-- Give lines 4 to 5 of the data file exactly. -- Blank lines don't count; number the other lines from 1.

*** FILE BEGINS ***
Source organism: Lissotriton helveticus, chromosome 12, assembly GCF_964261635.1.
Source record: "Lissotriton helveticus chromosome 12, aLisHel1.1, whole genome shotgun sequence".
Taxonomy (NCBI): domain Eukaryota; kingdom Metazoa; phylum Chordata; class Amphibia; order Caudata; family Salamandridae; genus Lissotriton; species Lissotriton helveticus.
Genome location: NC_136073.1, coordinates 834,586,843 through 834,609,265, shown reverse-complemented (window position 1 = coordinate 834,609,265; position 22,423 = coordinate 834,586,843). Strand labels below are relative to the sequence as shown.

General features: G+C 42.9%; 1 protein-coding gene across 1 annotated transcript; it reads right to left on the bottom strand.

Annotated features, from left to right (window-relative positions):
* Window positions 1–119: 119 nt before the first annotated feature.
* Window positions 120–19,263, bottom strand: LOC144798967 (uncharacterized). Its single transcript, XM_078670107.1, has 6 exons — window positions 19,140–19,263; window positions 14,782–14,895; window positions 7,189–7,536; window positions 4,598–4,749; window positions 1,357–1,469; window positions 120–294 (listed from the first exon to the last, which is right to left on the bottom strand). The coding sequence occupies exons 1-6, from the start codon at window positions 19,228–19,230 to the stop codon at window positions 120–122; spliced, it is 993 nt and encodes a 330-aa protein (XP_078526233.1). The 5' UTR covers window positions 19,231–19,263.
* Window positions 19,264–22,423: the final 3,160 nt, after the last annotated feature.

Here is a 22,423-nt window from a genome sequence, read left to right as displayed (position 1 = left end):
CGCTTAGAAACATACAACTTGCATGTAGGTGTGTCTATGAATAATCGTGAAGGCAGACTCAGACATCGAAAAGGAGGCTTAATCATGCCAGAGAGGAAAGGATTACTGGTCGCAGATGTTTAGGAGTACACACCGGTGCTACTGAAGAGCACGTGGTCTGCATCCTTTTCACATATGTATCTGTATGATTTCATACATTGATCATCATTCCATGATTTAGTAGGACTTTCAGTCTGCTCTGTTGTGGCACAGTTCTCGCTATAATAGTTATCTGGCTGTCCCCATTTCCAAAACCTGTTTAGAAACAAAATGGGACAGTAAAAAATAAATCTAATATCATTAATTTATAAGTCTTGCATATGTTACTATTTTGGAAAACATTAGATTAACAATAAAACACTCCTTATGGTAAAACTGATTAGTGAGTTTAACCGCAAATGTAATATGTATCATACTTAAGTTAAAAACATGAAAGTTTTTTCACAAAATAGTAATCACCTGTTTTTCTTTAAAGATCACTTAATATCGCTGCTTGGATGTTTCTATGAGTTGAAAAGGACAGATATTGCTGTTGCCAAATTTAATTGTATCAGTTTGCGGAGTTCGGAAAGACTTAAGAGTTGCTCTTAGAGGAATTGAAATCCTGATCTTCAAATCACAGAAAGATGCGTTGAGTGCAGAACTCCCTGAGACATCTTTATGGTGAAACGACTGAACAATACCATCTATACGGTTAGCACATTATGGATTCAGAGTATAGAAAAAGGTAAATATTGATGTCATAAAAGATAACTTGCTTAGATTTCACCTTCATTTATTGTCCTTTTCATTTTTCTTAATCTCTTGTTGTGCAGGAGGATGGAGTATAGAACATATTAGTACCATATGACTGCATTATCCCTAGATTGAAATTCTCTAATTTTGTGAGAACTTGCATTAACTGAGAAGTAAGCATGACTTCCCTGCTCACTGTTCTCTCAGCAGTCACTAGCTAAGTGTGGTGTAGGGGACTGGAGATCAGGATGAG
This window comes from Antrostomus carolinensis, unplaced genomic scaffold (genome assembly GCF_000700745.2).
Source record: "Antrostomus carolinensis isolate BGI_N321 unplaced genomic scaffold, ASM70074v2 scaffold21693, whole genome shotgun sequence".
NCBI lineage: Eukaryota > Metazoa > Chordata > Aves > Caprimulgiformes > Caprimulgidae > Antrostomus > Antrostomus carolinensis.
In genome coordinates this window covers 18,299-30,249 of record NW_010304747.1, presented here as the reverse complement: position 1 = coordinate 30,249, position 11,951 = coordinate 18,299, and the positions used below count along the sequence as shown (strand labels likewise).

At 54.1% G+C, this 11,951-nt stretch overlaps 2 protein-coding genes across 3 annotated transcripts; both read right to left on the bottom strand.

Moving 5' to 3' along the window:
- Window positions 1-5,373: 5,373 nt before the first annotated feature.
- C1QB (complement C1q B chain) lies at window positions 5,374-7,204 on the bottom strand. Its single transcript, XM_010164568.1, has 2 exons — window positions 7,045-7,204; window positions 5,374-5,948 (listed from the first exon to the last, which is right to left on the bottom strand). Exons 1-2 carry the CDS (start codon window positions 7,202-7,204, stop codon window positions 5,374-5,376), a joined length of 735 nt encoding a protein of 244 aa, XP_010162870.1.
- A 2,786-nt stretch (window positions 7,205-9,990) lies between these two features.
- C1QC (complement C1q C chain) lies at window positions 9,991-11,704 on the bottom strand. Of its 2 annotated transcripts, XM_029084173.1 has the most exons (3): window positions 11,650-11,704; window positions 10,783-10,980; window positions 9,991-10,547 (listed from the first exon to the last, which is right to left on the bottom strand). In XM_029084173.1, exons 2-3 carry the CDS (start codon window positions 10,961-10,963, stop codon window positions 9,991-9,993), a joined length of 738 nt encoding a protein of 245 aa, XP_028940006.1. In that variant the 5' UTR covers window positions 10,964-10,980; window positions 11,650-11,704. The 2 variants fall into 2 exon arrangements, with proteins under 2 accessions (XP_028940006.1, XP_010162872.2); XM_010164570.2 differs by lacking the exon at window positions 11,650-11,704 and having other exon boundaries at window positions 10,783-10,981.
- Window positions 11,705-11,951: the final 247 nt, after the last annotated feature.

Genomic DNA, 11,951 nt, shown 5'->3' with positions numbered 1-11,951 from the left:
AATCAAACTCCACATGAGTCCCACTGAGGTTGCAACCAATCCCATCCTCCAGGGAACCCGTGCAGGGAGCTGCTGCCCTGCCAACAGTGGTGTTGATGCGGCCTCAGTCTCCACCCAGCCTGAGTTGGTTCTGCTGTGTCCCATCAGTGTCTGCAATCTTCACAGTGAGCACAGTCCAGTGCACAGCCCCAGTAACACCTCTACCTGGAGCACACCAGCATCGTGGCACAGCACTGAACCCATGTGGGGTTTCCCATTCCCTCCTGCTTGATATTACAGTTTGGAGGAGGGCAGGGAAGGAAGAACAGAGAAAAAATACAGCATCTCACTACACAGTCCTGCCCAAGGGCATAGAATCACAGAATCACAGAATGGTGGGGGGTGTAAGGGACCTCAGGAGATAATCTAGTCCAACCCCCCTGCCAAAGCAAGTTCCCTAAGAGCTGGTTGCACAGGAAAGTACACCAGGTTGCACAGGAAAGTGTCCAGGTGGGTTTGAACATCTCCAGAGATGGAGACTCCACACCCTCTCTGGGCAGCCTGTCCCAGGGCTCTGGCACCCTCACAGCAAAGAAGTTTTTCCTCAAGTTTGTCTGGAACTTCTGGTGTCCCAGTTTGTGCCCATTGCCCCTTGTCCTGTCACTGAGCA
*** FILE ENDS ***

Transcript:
Genome location: NC_136073.1, coordinates 834,586,843 through 834,609,265, shown reverse-complemented (window position 1 = coordinate 834,609,265; position 22,423 = coordinate 834,586,843). Strand labels below are relative to the sequence as shown.

General features: G+C 42.9%; 1 protein-coding gene across 1 annotated transcript; it reads right to left on the bottom strand.